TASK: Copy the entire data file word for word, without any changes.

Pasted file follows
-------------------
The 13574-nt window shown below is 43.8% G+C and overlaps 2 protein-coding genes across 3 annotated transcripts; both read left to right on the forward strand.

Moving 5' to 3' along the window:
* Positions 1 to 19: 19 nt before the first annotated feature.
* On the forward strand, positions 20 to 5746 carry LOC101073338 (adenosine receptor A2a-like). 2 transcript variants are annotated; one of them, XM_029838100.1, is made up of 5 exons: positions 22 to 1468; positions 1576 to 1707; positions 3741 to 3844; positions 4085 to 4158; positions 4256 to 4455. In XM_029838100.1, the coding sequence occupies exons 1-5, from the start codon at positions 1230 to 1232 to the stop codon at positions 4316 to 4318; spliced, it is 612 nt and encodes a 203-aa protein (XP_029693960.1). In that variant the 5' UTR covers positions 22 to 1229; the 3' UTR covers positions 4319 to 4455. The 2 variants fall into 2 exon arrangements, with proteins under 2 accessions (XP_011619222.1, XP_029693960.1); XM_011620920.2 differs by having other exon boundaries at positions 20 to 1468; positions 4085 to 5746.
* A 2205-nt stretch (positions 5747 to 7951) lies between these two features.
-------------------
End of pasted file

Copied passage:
The 13574-nt window shown below is 43.8% G+C and overlaps 2 protein-coding genes across 3 annotated transcripts; both read left to right on the forward strand.

Moving 5' to 3' along the window:
* Positions 1 to 19: 19 nt before the first annotated feature.
* On the forward strand, positions 20 to 5746 carry LOC101073338 (adenosine receptor A2a-like). 2 transcript variants are annotated; one of them, XM_029838100.1, is made up of 5 exons: positions 22 to 1468; positions 1576 to 1707; positions 3741 to 3844; positions 4085 to 4158; positions 4256 to 4455. In XM_029838100.1, the coding sequence occupies exons 1-5, from the start codon at positions 1230 to 1232 to the stop codon at positions 4316 to 4318; spliced, it is 612 nt and encodes a 203-aa protein (XP_029693960.1). In that variant the 5' UTR covers positions 22 to 1229; the 3' UTR covers positions 4319 to 4455. The 2 variants fall into 2 exon arrangements, with proteins under 2 accessions (XP_011619222.1, XP_029693960.1); XM_011620920.2 differs by having other exon boundaries at positions 20 to 1468; positions 4085 to 5746.
* A 2205-nt stretch (positions 5747 to 7951) lies between these two features.